Senators to SEC: It's time to open private placements to public

Urge Commission to speed up regulation that will ease regs on Reg D offerings

Nov 30, 2012 @ 3:50 pm

By Mark Schoeff Jr.

private placements
+ Zoom

Republican senators urged the Securities and Exchange Commission to complete by the end of the year a regulation that would lift the ban on advertising private-placement investments to the public.

In a letter to SEC Chairman Mary Schapiro, the lawmakers said that the agency should move forward with a proposed rule that implements a section of the JOBS Act that allows firms to make private stock offering to any accredited investor nationwide.

Congress passed the bill earlier this year by wide bipartisan margins. Proponents assert it will spur the economy by easing registration requirements and other rules for start-up companies. They want the SEC to speed up its rulemaking.

Critics of the measure, such as the North American Securities Administrators Association, argue that the reforms will leave investors vulnerable to fraud and want the SEC to proceed at a measured pace.

One area of concern is whether the rule goes far enough – or too far – in verifying that investors who purchase private placements are accredited, or have a net worth of more than $1 million not counting their homes.

The senators said that the test contained in the proposed rule is sufficient.

“A more intrusive and prescriptive test would be unnecessarily burdensome in many cases and insufficiently protective in many others, and it also would effectively overturn Congress' intent in enacting Section 201 of the JOBS Act,” Sens. John Thure, R-S.D., and Pat Toomey, R-Pa., and nine other GOP senators wrote in a letter to SEC Chairman Mary Schapiro. “The statutory purpose would be undermined by new, complex and prescriptive requirements that would unduly inhibit the use of [Rule] 506 and [Rule] 144A for capital raising by small- and medium-sized businesses that remain the engine of job growth in the United States.”

A spokesperson for the SEC declined to comment on the letter.

The newly formed SEC Investor Advisory Committee, in its first official recommendation last month, urged the agency to include more investor safeguards in the general solicitation reform rule. It is unclear whether the guidance will influence the SEC commissioners as they finalize the rule.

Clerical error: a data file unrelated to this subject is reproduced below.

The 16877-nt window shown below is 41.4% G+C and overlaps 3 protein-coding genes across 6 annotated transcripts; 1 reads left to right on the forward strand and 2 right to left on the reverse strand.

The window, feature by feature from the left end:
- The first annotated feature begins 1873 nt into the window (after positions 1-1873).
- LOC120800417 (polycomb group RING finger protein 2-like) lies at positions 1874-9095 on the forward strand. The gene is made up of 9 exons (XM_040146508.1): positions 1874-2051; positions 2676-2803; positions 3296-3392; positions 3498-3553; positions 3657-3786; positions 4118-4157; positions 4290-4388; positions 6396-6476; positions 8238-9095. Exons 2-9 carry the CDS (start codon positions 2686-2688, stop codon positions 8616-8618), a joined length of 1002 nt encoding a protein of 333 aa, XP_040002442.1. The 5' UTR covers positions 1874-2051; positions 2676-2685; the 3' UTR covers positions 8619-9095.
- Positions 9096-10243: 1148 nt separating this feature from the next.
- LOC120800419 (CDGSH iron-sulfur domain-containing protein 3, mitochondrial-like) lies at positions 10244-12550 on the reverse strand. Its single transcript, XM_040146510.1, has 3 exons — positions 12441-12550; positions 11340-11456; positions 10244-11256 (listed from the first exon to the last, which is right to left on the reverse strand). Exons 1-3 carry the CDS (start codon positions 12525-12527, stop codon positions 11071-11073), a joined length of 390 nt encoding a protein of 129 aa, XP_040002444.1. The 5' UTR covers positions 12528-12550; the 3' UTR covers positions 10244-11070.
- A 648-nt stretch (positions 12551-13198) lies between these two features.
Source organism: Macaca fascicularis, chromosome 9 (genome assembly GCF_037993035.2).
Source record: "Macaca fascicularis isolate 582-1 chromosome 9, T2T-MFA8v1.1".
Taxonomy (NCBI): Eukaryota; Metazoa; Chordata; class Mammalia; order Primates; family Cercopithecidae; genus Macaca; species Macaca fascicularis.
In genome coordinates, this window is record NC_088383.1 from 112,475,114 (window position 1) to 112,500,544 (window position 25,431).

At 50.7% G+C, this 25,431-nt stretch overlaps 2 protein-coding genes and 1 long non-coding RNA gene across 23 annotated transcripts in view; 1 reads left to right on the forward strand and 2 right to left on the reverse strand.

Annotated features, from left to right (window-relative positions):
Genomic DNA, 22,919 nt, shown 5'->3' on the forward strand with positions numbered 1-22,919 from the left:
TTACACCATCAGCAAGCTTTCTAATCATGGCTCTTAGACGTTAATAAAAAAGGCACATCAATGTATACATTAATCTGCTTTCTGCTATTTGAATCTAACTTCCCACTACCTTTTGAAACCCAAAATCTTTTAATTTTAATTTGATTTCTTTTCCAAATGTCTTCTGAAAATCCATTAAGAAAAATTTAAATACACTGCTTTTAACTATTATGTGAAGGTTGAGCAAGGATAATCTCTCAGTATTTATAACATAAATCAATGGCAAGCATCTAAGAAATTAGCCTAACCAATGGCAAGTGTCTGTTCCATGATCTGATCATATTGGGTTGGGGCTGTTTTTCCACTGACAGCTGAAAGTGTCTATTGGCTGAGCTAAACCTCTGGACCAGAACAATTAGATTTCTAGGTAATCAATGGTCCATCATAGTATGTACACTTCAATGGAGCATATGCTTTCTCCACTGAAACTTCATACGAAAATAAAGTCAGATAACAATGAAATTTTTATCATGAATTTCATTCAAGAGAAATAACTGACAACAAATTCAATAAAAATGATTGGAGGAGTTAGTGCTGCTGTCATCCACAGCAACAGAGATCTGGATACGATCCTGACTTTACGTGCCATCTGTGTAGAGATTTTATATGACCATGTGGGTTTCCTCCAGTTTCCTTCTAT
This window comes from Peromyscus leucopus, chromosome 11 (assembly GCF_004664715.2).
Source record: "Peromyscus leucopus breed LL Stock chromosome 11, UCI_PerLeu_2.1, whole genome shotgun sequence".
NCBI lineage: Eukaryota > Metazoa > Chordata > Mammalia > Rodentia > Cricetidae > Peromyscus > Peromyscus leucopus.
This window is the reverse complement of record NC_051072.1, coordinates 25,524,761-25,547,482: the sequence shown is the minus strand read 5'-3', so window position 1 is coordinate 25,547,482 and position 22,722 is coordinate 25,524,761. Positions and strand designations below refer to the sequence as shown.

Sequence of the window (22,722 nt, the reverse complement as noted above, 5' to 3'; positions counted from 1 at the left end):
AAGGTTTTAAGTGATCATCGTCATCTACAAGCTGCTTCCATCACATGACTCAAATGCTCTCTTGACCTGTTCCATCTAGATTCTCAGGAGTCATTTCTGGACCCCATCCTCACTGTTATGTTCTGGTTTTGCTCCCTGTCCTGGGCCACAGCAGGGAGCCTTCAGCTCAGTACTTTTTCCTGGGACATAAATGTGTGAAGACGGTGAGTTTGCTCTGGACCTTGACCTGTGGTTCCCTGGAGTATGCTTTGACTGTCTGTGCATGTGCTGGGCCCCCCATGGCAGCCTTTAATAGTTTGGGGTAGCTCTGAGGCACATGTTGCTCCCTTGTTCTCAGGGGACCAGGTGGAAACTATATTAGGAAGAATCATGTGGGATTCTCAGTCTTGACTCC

0
Comments

What do you think?

View comments

Recommended for you

Featured video

Events

Pershing's Crowley: The case for business transformation

Your practice is changing rapidly. What worked five years ago might not work for the next five years. Pershing's Jim Crowley has some solutions as your business evolves.

Video Spotlight

Will It Last As Long As Your Clients Do?

Sponsored by Prudential

Video Spotlight

The Catalyst

Sponsored by Pershing

Latest news & opinion

Brian Block's $4 million bonus was tied to a key metric at ARCP

Prosecution rests case in fraud trial against CFO of American Realty Capital Properties.

Edward Jones is winning the Google search war

Brokerage firm's digital marketing investment helps land it at the top of local and overall search engine results, report finds.

Voya's win in 401(k) fee suit involving Financial Engines bodes well for other record keepers

Fidelity, Aon Hewitt and Xerox HR Solutions are currently defending against similar fiduciary-breach claims.

Collective investment trusts getting more attention from 401(k) advisers

The funds are catching on due largely to lower costs and more product availability, but come with some inherent drawbacks.

Vanguard rides robo-advice wave to $65B in assets

Personal Advisor Services, four times the size of its closest competitor, combines digital and human touch.

X

Subscribe and Save 60%

Premium Access
Print + Digital

Learn more
Subscribe to Print